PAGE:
According to the Rent Stabilization Law §26-5l6, "any owner of housing accommodations who, upon complaint of a tenant, or of the state division of housing and community renewal, is found by the state division of housing and community renewal, after a reasonable opportunity to be heard, to have collected an overcharge above the rent authorized for a housing accommodation subject to this chapter shall be liable to the tenant for a penalty equal to three times the amount of such overcharge....If the owner establishes by a preponderance of the evidence that the overcharge was not willful, the state division of housing and community renewal shall establish the penalty as the amount of the overcharge plus interest." (N.Y. Unconsol. Law § 26-516 (McKinney)).
In the Lucas decision, the Appellate Division found that the Appellate Term erred in dismissing tenant's claim for treble damages. The Appellate Division held that, "the record does not contain anything to support landlord's renovation claim [of 30, 000], including for example, bills from a contractor, an agreement or contract for work in the apartment, or records of payments for the renovations. A $1, 491 monthly increase in rent is a substantial amount, and landlord did not provide sufficient information to validate the increase. Further inquiry upon remand is required to determine whether the overcharge was not willful, but rather the result of reasonable reliance on a DHCR regulation." (Lucas at 22).
In contrast to the Lucas decision, the rental increase here is not one which brought the rent over the $2, 000 threshold and therefore, there is no question that the Landlord did anything other than rely on the DHCR regulations when it deregulated Plaintiffs Apartment. The Court's inquiry into the rental increase in Lucas has a different motivation where the apartment was under the $2, 000 threshold and only brought over that threshold due to renovations, in further contrast to the Lucas decision, Defendant provided evidentiary support for its renovation claim. In its underlying motion, Defendant included an affidavit from its managing agent, Ari Paul, an initial contract for the renovation work in the amount of $233, 000 from CDP Building and Design Group, and a letter from Defendant's expert Frederick Porcello reviewing the scope of the renovations performed. Further, Porcello included Cost Estimates for each item of the renovation, which he estimated in total to cost $248, 591.17. Defendant also attached an affidavit from the contractor, Joseph Gans, that the contracted for work was actually completed. Defendant further included proof of payment by attaching copies of checks to its motion papers. While questions of fact require a trial to declare the proper rent stabilized rent, the claim of treble damages will not be reinstated where there is no evidence of Defendant's willfulness. As noted by the Appellate Term in its Lucas decision, "the rent stabilisation scheme, even without factoring in differences in interpretation between court and agency, can prove to be an 'impenetrable thicket confusing not only to laymen but to lawyers.'" (Lucas at 50). Courts have recognized the post-Roberts confusion and changing case law on the regulatory scheme. As such, simply improperly deregulating an apartment and failing to immediately re-regulate it post-Roberts is not in it of itself willful.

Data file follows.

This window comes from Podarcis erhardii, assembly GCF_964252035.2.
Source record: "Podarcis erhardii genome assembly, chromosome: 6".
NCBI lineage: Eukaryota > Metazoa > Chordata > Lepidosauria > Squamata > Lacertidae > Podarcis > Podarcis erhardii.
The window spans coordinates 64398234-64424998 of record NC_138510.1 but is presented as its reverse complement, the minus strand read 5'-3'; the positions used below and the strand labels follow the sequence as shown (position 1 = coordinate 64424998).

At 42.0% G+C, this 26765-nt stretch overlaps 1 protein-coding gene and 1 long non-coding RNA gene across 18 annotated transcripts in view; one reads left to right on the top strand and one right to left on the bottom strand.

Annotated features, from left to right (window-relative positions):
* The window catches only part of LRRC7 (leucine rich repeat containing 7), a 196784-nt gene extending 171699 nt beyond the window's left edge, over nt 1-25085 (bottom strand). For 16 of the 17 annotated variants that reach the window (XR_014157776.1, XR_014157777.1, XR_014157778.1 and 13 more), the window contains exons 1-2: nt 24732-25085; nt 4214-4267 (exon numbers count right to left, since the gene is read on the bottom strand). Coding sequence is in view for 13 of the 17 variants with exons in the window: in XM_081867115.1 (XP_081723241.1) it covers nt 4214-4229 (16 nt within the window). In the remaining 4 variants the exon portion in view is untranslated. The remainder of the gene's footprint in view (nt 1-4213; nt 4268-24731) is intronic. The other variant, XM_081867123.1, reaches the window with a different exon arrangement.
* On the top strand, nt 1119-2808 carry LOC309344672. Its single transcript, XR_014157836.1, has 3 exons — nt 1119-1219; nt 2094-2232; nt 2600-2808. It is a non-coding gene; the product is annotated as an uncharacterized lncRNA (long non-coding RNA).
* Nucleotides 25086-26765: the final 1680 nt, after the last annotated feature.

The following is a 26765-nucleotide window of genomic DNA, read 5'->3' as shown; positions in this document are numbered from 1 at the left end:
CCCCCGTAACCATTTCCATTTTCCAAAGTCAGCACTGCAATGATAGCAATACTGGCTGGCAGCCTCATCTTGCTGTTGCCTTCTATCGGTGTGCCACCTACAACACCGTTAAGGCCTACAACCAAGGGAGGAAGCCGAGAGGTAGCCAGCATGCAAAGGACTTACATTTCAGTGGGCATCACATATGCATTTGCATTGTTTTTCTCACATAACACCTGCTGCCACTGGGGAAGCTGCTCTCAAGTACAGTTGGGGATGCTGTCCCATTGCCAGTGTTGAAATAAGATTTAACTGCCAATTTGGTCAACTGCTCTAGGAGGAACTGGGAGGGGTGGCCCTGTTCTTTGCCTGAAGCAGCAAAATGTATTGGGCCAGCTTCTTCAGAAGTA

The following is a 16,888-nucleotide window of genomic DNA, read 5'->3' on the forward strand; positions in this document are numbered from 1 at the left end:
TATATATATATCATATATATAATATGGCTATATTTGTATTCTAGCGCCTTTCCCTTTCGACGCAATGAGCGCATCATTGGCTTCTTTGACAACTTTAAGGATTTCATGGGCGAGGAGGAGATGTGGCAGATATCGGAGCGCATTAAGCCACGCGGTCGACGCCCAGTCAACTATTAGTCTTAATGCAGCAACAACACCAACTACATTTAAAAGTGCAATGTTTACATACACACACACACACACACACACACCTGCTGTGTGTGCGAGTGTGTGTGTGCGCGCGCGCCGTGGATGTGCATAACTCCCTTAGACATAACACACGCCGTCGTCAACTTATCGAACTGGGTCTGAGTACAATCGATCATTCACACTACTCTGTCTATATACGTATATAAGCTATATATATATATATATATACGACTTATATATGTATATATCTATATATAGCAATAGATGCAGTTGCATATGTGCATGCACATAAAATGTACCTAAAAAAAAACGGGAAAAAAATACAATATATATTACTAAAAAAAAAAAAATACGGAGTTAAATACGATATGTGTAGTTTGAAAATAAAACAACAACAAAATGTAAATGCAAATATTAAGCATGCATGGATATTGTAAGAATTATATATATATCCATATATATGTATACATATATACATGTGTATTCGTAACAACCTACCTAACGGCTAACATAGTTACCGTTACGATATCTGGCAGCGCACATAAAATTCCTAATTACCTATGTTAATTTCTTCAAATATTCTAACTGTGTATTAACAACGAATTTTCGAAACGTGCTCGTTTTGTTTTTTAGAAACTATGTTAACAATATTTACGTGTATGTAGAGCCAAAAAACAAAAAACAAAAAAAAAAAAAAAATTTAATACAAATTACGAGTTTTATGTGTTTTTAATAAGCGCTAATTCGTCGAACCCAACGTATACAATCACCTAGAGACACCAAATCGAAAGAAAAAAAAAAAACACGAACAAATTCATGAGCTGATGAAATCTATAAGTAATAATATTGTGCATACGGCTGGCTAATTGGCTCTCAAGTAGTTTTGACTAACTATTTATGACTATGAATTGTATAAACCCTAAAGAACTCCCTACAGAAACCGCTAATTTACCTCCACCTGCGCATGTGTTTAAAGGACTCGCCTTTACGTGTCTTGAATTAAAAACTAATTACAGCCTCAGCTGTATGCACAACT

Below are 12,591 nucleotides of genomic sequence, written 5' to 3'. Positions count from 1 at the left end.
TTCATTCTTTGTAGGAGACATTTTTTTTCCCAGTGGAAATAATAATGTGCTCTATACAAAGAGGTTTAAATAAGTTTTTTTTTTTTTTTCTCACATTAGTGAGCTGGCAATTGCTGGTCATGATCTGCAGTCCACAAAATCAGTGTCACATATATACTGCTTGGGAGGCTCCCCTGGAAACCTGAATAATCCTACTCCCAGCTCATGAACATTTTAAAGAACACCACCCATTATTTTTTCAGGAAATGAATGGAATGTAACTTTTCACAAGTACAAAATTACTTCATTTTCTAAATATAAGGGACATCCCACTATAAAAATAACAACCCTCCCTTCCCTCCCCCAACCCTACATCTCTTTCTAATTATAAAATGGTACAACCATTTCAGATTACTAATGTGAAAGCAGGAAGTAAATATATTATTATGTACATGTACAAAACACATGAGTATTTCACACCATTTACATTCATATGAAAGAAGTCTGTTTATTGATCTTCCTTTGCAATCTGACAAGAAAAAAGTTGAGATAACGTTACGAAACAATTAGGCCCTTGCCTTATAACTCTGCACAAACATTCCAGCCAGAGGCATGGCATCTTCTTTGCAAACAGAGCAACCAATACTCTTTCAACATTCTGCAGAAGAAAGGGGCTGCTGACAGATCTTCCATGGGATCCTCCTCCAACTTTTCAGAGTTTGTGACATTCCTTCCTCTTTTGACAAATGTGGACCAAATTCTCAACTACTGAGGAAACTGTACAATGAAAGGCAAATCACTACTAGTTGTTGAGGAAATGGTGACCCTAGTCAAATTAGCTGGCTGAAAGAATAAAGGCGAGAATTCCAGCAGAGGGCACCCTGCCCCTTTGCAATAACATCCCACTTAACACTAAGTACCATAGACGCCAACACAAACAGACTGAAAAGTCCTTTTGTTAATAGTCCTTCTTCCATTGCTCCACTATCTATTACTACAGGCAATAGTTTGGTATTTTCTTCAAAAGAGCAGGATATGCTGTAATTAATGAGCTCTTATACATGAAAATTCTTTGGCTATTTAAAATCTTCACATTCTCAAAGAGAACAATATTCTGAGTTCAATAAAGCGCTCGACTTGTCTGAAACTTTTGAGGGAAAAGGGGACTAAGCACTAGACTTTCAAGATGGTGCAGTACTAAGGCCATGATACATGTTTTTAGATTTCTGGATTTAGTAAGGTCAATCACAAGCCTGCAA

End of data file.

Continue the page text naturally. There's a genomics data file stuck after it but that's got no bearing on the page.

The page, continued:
To the extent that Plaintiff moves to reargue, the application is denied. For the reasons set forth above, the motion Court did not misapprehend the laws or facts in finding that there was no fraud or wilfulness displayed by Defendant. To the extent the Plaintiff moves to renew based on the Appellate Division's decision in Lucas, the application is granted and, upon renewal, the Court adheres to the motion Court's prior Order.
Accordingly, it is hereby
ORDERED that Plaintiffs motion to reargue is denied; and it is further
ORDERED that Plaintiffs motion to renew is granted and, upon renewal, the court adheres to the Order dated June 14, 2012; and it is further
ORDERED that as per the parties prior stipulation, Plaintiff will continue to pay the amended use and occupancy rent of $5, 243.24 until the final resolution of this matter; and it is further
ORDERED that the parties are to appear for a hearing on October 22, 2013 at 2:00 PM at 60 Centre Street, Room 422, New York, New York 10007; and it is further
ORDERED that Plaintiff serve a copy of this order with notice of entry upon Defendant within thirty (30) days of entry.